Apple’s annual conference for developers is just a few days away, and while there might not be much in the way of new hardware to fuss over, software is the big focus at WWDC anyway. This year will definitely put a lot of focus on macOS, which is still growing by leaps and bounds when it comes to adjusting to the new M1-centric world and the unification of Apple’s desktop and mobile platforms. In contrast, movement on the iOS side of things seems to have slowed down a bit, at least according to early tips and leaks. That’s not to say, however, that iOS 16 will be a boring release, and iPhone owners, in particular, might be looking forward to a little bit more battery life thanks to an improved lock screen experience.
Nothing is certain, of course, until Apple puts its cards on the table. Unlike Android, where plenty of development gets published to the public, there are no early drops for iOS, so we can only rely on hearsay, including some very credible sources. Bloomberg’s Mark Gurman, for example, doesn’t expect many major redesigns on iOS 16, at least not in the same vein as iOS 7. That said, there will still be some changes, as expected, and some that users on all devices will be able to appreciate.
For example, there will likely be improvements to the notification system and new features to the Health app (via 9to5Mac). There might even be major changes to the platform’s multitasking system, which may excite iPad owners. On the services side, Gurman was a bit ambiguous about the alleged “social network-like functionality” for Messages. What’s particularly interesting, however, is how iOS 16 could drastically change the game when it comes to the lock screen, which, in turn, could have big effects on battery life.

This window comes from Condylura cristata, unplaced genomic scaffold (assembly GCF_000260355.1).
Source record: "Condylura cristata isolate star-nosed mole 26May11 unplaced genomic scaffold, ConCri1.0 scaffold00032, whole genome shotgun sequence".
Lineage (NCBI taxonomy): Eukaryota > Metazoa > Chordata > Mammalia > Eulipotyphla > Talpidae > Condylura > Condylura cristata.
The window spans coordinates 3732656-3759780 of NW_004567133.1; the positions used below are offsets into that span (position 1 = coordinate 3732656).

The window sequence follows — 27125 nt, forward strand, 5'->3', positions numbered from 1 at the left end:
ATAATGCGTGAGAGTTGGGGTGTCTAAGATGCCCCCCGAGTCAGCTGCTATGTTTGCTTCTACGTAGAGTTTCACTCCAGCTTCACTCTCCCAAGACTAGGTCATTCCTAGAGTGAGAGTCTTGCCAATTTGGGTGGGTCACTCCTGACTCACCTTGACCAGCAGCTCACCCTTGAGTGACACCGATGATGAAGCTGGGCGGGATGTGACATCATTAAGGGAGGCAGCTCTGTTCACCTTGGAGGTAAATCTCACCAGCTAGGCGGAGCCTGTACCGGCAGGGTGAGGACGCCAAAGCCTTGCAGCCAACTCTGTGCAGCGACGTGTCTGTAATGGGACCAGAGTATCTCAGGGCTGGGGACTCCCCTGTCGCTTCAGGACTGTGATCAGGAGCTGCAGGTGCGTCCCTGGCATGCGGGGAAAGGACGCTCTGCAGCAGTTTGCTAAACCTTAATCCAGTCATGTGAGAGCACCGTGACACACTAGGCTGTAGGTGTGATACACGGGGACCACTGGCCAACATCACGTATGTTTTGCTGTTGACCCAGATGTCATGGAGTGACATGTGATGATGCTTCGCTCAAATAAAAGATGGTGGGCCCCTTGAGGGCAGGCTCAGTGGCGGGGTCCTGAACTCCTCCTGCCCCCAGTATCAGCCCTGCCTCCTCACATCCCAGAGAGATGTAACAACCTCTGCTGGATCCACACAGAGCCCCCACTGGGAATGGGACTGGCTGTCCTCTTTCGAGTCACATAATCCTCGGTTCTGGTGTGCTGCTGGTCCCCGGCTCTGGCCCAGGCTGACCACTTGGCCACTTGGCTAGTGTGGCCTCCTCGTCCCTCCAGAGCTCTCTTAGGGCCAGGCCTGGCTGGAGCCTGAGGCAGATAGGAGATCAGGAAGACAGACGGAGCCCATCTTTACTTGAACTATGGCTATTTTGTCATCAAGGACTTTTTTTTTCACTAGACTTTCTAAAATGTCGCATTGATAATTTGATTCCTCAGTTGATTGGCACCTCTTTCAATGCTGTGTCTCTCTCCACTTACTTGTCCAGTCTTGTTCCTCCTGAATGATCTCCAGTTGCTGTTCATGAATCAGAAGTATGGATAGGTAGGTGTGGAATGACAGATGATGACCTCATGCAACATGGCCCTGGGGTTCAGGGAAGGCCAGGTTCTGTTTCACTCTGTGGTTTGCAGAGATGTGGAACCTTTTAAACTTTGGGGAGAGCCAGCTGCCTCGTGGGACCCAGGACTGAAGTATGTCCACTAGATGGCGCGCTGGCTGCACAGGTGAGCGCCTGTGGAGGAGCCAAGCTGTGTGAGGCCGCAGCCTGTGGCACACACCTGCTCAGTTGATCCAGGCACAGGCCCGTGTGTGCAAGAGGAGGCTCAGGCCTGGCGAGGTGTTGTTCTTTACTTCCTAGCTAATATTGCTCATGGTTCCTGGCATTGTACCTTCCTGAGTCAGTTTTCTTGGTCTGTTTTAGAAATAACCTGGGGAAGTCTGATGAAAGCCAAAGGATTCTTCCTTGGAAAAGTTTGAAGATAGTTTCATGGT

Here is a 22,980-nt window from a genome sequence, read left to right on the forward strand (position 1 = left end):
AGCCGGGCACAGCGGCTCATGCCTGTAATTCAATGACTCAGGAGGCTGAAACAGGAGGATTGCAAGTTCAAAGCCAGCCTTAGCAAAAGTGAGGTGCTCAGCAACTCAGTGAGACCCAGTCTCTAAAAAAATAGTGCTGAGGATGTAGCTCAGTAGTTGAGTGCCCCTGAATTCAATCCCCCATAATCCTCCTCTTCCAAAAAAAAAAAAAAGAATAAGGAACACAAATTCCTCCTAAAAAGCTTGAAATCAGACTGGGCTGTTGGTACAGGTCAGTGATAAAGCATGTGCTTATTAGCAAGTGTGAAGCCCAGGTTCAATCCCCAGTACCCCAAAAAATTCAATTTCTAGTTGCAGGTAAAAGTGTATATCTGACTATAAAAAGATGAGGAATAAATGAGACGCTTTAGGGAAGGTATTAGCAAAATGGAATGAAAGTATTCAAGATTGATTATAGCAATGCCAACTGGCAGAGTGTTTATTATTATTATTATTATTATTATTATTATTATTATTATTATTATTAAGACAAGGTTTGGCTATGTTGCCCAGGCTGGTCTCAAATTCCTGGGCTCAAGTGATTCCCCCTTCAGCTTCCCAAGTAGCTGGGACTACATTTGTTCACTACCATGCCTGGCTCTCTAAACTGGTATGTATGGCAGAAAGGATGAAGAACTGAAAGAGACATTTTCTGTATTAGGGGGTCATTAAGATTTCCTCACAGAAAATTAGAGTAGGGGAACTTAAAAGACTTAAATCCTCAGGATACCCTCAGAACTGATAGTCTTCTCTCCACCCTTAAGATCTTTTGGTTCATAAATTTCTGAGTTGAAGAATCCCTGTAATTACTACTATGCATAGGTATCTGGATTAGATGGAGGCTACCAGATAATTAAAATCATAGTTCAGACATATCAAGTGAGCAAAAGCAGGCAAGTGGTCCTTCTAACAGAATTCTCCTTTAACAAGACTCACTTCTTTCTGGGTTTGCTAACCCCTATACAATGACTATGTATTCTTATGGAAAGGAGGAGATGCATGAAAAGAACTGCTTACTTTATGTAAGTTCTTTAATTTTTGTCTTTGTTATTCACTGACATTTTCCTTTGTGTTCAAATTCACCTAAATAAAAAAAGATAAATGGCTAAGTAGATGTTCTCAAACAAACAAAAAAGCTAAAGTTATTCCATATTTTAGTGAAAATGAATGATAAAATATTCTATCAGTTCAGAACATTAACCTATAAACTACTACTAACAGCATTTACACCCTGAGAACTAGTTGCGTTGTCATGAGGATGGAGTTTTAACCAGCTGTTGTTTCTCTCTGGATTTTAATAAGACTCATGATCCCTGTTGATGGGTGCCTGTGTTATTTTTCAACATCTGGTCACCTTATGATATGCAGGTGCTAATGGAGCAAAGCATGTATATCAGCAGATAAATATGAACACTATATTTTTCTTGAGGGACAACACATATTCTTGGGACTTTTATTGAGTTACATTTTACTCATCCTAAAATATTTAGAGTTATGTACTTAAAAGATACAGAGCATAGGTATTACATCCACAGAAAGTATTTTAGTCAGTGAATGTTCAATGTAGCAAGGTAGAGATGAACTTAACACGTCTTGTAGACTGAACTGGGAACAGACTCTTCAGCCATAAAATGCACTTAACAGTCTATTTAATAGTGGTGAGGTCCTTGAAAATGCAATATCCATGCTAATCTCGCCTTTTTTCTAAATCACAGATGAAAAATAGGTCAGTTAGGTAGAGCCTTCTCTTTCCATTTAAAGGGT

Lock screen AOD and widgets
Android phones have along been using some form of always-on display (AOD) functionality, and the Apple Watch does, as well. The idea behind this feature is that certain display panels can remain on even while using only a specific number of pixels. Because of this, you can display some information, like notifications or even the clock, without lighting up the whole screen. This can make the notification system on the lock screen more battery-efficient overall, even though having AOD does sip a bit of power while in use.
According to Gurman in his latest PowerOn newsletter emailed to subscribers, this feature should have been launched with the iPhone 13 last year with the switch to LTPO TFT LCD displays capable of variable refresh rates up to 120Hz. In theory, it would have been possible to dial that down to 0 Hz, but the iPhone 13 Pro only got as low as 10Hz. This year may finally make that happen, and the analyst expects the iPhone 14 Pro and iPhone 14 Pro Max to feature the AOD lock screen feature.
Additionally, Gurman also claims the lock screen may have new wallpapers sporting “widget-like capabilities.” He hasn’t been more forthcoming with details about this, but the claim isn’t surprising given Apple’s newfound love for widgets. Of course, these widgets may cause a hit on battery life, but we’ll have to see how it will play out with the AOD feature also in place.